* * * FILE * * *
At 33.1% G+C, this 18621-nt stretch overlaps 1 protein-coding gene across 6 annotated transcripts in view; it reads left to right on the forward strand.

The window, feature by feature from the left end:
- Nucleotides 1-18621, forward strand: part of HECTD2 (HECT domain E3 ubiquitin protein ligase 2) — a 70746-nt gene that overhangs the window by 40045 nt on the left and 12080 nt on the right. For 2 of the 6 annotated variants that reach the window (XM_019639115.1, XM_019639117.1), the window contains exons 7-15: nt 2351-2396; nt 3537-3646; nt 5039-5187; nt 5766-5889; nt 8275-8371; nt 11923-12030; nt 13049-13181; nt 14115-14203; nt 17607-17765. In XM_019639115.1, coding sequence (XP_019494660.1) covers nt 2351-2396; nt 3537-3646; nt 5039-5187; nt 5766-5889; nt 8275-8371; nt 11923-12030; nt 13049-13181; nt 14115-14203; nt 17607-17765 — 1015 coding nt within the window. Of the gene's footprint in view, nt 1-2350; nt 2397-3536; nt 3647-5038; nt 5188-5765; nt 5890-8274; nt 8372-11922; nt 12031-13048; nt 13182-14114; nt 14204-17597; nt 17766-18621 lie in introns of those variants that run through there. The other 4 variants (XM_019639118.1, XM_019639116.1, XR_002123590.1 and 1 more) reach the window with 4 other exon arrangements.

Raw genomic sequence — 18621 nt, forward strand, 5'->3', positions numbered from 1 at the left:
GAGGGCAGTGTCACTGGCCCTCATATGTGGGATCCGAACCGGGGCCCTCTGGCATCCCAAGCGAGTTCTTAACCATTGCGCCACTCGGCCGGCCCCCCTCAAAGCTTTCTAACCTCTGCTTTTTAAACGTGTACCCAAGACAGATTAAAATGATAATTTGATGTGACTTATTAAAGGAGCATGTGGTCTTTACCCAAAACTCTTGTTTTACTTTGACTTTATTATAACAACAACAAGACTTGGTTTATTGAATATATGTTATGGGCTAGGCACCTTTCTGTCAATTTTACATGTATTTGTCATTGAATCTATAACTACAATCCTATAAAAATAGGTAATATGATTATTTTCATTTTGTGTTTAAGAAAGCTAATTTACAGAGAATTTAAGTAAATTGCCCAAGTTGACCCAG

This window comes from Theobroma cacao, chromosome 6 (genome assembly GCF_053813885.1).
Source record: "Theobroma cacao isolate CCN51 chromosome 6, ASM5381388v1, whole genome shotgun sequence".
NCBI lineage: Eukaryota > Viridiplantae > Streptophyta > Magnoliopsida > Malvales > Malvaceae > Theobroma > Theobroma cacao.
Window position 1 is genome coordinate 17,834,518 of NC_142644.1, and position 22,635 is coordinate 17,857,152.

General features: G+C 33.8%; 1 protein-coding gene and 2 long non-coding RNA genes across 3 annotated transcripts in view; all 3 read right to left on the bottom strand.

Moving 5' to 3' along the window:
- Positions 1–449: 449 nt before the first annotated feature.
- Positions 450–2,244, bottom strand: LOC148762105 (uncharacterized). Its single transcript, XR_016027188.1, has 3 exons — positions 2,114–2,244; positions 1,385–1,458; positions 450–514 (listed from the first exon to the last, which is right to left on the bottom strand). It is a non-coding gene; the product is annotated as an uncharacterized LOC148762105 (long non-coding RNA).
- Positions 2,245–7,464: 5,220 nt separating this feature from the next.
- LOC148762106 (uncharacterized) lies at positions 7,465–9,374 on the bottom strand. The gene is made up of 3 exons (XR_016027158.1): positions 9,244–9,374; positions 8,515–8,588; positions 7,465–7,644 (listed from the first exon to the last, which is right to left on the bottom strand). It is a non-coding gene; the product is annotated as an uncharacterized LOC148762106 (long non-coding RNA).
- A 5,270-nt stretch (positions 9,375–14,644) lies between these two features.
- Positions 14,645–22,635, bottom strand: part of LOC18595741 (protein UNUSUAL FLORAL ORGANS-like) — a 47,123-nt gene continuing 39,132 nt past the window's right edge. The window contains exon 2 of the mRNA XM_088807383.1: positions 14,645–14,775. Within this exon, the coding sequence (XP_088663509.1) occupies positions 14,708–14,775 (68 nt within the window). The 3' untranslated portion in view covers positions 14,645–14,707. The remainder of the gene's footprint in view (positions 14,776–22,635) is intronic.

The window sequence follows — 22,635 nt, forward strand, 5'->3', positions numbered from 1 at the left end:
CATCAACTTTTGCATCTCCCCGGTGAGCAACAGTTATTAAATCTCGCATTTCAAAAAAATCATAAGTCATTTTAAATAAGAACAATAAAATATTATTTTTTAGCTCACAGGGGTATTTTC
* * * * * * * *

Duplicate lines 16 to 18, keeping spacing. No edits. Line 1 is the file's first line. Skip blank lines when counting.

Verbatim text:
- A 5,270-nt stretch (positions 9,375–14,644) lies between these two features.
- Positions 14,645–22,635, bottom strand: part of LOC18595741 (protein UNUSUAL FLORAL ORGANS-like) — a 47,123-nt gene continuing 39,132 nt past the window's right edge. The window contains exon 2 of the mRNA XM_088807383.1: positions 14,645–14,775. Within this exon, the coding sequence (XP_088663509.1) occupies positions 14,708–14,775 (68 nt within the window). The 3' untranslated portion in view covers positions 14,645–14,707. The remainder of the gene's footprint in view (positions 14,776–22,635) is intronic.

The window sequence follows — 22,635 nt, forward strand, 5'->3', positions numbered from 1 at the left end: